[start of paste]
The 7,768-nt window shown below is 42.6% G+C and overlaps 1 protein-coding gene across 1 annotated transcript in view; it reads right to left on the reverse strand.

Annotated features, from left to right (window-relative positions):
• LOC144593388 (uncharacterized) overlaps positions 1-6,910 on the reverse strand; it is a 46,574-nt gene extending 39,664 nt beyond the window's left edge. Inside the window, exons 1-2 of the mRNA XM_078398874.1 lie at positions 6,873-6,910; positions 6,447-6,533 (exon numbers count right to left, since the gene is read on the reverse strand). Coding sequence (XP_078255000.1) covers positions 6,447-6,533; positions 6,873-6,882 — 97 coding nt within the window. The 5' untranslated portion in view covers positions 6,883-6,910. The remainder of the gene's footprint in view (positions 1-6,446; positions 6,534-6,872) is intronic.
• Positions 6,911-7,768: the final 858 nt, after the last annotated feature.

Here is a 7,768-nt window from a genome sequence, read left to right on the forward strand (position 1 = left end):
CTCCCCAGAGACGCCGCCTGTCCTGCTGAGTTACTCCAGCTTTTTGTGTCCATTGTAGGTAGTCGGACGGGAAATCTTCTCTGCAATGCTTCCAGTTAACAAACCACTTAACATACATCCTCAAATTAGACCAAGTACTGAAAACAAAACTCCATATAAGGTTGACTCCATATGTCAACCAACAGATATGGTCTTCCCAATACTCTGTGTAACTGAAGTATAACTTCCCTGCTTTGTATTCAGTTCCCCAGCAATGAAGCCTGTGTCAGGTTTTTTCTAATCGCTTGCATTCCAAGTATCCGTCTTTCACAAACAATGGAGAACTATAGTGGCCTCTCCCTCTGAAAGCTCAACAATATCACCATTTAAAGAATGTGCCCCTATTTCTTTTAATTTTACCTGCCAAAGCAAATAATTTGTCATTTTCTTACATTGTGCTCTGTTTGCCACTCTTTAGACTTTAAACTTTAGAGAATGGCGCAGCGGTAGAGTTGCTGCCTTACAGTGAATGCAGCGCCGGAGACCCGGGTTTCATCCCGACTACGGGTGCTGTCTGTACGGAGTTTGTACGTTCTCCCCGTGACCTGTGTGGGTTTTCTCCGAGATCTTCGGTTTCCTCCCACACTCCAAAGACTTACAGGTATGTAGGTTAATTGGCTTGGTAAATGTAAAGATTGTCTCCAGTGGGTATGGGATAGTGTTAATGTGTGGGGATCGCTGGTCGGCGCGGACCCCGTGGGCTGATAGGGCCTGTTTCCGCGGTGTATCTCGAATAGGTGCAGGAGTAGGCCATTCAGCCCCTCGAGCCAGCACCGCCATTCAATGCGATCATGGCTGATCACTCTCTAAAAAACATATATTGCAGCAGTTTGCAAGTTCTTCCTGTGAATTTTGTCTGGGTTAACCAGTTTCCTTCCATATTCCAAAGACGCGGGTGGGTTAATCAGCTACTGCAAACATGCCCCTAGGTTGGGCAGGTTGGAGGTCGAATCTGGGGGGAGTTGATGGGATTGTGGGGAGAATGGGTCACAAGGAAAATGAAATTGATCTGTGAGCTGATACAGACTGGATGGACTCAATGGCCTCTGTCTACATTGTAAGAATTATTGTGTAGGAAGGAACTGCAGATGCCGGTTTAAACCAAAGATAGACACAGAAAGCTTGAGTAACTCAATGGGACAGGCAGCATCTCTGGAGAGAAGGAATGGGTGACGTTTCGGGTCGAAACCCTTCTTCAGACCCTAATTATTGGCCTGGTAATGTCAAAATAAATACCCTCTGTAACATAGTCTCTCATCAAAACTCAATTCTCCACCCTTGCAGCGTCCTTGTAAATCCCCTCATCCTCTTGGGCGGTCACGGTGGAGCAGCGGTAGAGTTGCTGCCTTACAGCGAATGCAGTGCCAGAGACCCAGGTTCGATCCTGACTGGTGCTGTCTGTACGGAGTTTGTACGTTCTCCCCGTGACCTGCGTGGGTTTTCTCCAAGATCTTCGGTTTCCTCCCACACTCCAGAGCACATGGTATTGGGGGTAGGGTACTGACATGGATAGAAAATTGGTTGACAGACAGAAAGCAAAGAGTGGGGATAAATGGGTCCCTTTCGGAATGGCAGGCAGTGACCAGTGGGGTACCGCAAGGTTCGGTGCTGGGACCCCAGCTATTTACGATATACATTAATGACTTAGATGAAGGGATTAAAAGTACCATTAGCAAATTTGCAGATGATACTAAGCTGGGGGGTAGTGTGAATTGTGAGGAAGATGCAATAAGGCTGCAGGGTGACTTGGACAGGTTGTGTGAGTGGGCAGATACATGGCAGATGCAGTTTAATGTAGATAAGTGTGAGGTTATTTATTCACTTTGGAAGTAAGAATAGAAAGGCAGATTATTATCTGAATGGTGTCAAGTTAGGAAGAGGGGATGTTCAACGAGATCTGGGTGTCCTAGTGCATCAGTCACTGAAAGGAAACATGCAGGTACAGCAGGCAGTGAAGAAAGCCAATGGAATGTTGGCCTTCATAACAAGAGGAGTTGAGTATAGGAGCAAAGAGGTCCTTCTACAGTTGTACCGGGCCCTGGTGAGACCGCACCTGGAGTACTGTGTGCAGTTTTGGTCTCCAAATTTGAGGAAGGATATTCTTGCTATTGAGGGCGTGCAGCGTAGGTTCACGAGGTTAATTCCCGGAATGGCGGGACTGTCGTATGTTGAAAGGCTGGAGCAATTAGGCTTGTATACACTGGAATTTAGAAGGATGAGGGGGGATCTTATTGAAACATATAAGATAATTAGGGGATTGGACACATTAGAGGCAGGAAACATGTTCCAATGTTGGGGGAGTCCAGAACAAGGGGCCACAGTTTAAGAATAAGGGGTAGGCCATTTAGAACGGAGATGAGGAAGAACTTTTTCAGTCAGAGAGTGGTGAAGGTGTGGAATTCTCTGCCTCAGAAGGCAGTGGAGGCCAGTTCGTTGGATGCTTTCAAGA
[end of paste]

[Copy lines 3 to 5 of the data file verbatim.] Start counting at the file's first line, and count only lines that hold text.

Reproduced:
• LOC144593388 (uncharacterized) overlaps positions 1-6,910 on the reverse strand; it is a 46,574-nt gene extending 39,664 nt beyond the window's left edge. Inside the window, exons 1-2 of the mRNA XM_078398874.1 lie at positions 6,873-6,910; positions 6,447-6,533 (exon numbers count right to left, since the gene is read on the reverse strand). Coding sequence (XP_078255000.1) covers positions 6,447-6,533; positions 6,873-6,882 — 97 coding nt within the window. The 5' untranslated portion in view covers positions 6,883-6,910. The remainder of the gene's footprint in view (positions 1-6,446; positions 6,534-6,872) is intronic.
• Positions 6,911-7,768: the final 858 nt, after the last annotated feature.

Here is a 7,768-nt window from a genome sequence, read left to right on the forward strand (position 1 = left end):